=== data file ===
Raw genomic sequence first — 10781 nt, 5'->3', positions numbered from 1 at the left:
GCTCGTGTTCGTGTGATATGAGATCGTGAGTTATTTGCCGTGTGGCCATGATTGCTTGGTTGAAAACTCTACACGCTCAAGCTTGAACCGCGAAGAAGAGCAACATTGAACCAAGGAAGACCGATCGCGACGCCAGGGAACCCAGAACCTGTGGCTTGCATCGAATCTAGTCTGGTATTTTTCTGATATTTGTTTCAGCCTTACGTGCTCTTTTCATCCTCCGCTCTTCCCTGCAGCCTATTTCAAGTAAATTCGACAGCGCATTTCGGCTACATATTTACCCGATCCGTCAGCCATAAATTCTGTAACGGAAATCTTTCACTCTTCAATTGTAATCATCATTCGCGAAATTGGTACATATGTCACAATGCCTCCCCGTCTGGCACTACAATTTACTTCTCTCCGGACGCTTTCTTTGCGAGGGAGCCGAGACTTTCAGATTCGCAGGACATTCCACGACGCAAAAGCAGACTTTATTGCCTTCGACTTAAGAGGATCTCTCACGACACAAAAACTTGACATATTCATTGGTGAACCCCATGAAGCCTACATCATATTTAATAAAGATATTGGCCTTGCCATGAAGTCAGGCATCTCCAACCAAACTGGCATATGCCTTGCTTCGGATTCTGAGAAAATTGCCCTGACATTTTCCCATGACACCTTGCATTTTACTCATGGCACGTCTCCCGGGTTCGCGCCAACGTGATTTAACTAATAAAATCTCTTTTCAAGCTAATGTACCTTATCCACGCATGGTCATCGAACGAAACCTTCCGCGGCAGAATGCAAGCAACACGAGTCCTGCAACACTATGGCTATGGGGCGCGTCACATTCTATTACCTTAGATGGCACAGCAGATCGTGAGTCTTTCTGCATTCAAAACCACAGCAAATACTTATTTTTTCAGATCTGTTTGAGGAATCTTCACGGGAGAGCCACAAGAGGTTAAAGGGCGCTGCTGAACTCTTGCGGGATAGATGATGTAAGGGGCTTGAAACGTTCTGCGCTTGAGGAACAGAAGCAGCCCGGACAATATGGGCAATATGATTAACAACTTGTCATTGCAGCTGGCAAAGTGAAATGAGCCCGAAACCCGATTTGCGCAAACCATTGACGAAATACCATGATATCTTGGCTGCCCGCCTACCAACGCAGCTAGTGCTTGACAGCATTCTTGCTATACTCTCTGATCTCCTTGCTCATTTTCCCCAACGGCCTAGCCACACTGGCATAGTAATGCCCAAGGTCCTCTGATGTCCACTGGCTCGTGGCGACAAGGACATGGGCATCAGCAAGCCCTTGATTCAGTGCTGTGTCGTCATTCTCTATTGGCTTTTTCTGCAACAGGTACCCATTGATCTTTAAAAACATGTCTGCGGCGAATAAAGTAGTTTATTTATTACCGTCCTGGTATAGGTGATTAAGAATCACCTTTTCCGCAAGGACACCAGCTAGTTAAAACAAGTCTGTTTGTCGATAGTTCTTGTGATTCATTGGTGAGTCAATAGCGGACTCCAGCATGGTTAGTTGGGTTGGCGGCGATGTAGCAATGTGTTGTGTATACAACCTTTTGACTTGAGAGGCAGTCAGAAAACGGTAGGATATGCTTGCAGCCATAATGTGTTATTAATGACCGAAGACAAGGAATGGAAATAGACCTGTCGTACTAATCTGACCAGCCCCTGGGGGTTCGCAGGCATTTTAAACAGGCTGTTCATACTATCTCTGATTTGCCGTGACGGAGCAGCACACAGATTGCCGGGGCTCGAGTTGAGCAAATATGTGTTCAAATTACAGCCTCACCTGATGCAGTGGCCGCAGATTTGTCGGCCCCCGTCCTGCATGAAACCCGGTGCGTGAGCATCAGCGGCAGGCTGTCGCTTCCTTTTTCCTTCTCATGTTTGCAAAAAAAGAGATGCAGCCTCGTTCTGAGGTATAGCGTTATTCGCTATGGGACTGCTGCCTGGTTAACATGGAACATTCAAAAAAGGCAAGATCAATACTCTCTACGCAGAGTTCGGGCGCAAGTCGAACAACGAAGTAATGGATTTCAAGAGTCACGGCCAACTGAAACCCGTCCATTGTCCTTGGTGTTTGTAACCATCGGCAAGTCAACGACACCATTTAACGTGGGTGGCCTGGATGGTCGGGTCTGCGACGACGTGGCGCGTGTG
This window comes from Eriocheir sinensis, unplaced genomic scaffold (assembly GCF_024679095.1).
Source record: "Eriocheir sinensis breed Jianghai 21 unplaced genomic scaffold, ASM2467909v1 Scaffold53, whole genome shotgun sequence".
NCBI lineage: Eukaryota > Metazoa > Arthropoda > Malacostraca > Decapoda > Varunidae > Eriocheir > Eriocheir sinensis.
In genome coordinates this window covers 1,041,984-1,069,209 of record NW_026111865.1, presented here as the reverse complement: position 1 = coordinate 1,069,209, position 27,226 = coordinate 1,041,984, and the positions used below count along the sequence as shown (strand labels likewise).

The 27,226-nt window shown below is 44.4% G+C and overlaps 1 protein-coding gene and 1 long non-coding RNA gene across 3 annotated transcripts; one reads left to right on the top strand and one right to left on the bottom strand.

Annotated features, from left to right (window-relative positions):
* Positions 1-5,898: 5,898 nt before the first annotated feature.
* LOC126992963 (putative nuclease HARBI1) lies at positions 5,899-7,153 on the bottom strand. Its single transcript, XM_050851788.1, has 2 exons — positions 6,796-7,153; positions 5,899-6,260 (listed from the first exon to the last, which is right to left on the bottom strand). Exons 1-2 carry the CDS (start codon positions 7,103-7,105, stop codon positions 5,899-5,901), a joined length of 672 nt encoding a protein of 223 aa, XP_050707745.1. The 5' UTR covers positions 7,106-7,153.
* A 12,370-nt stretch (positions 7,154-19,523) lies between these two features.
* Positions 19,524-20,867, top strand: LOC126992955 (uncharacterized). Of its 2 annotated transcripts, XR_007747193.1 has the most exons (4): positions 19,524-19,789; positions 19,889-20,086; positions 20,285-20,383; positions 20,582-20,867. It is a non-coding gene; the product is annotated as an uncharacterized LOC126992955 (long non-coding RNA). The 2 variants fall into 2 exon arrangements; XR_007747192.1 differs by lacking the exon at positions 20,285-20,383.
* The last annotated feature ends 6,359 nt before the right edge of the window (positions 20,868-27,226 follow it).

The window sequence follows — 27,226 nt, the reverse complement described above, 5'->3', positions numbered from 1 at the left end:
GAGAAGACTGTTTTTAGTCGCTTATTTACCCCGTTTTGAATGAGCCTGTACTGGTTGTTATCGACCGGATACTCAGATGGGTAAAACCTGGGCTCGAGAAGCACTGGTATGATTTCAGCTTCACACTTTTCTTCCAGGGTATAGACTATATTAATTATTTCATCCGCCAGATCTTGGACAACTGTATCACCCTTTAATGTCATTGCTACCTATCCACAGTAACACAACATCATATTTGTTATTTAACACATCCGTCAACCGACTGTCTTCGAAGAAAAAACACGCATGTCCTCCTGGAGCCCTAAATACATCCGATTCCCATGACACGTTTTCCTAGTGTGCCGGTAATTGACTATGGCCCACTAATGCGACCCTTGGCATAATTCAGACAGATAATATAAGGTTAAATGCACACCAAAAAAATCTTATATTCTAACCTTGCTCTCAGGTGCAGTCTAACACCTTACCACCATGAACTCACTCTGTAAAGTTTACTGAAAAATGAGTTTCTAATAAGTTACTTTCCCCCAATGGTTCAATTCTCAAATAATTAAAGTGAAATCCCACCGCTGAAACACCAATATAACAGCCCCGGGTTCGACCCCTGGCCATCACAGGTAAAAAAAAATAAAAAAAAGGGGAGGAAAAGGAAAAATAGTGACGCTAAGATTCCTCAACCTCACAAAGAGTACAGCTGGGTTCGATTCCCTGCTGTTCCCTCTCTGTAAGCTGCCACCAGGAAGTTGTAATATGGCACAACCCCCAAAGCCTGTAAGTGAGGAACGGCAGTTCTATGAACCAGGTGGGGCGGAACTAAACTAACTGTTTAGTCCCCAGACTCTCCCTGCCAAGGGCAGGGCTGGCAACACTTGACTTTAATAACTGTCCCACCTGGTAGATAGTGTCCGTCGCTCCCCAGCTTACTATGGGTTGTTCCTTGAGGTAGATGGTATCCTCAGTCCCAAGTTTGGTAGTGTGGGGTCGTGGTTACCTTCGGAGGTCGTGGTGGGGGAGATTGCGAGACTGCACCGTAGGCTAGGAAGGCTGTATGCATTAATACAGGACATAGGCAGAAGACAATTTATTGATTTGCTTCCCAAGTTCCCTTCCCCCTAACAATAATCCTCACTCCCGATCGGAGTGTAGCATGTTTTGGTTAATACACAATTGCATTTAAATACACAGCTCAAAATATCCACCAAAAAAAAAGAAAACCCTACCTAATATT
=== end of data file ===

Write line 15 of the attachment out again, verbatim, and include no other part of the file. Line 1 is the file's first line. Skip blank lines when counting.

GAGAAGACTGTTTTTAGTCGCTTATTTACCCCGTTTTGAATGAGCCTGTACTGGTTGTTATCGACCGGATACTCAGATGGGTAAAACCTGGGCTCGAGAAGCACTGGTATGATTTCAGCTTCACACTTTTCTTCCAGGGTATAGACTATATTAATTATTTCATCCGCCAGATCTTGGACAACTGTATCACCCTTTAATGTCATTGCTACCTATCCACAGTAACACAACATCATATTTGTTATTTAACACATCCGTCAACCGACTGTCTTCGAAGAAAAAACACGCATGTCCTCCTGGAGCCCTAAATACATCCGATTCCCATGACACGTTTTCCTAGTGTGCCGGTAATTGACTATGGCCCACTAATGCGACCCTTGGCATAATTCAGACAGATAATATAAGGTTAAATGCACACCAAAAAAATCTTATATTCTAACCTTGCTCTCAGGTGCAGTCTAACACCTTACCACCATGAACTCACTCTGTAAAGTTTACTGAAAAATGAGTTTCTAATAAGTTACTTTCCCCCAATGGTTCAATTCTCAAATAATTAAAGTGAAATCCCACCGCTGAAACACCAATATAACAGCCCCGGGTTCGACCCCTGGCCATCACAGGTAAAAAAAAATAAAAAAAAGGGGAGGAAAAGGAAAAATAGTGACGCTAAGATTCCTCAACCTCACAAAGAGTACAGCTGGGTTCGATTCCCTGCTGTTCCCTCTCTGTAAGCTGCCACCAGGAAGTTGTAATATGGCACAACCCCCAAAGCCTGTAAGTGAGGAACGGCAGTTCTATGAACCAGGTGGGGCGGAACTAAACTAACTGTTTAGTCCCCAGACTCTCCCTGCCAAGGGCAGGGCTGGCAACACTTGACTTTAATAACTGTCCCACCTGGTAGATAGTGTCCGTCGCTCCCCAGCTTACTATGGGTTGTTCCTTGAGGTAGATGGTATCCTCAGTCCCAAGTTTGGTAGTGTGGGGTCGTGGTTACCTTCGGAGGTCGTGGTGGGGGAGATTGCGAGACTGCACCGTAGGCTAGGAAGGCTGTATGCATTAATACAGGACATAGGCAGAAGACAATTTATTGATTTGCTTCCCAAGTTCCCTTCCCCCTAACAATAATCCTCACTCCCGATCGGAGTGTAGCATGTTTTGGTTAATACACAATTGCATTTAAATACACAGCTCAAAATATCCACCAAAAAAAAAGAAAACCCTACCTAATATT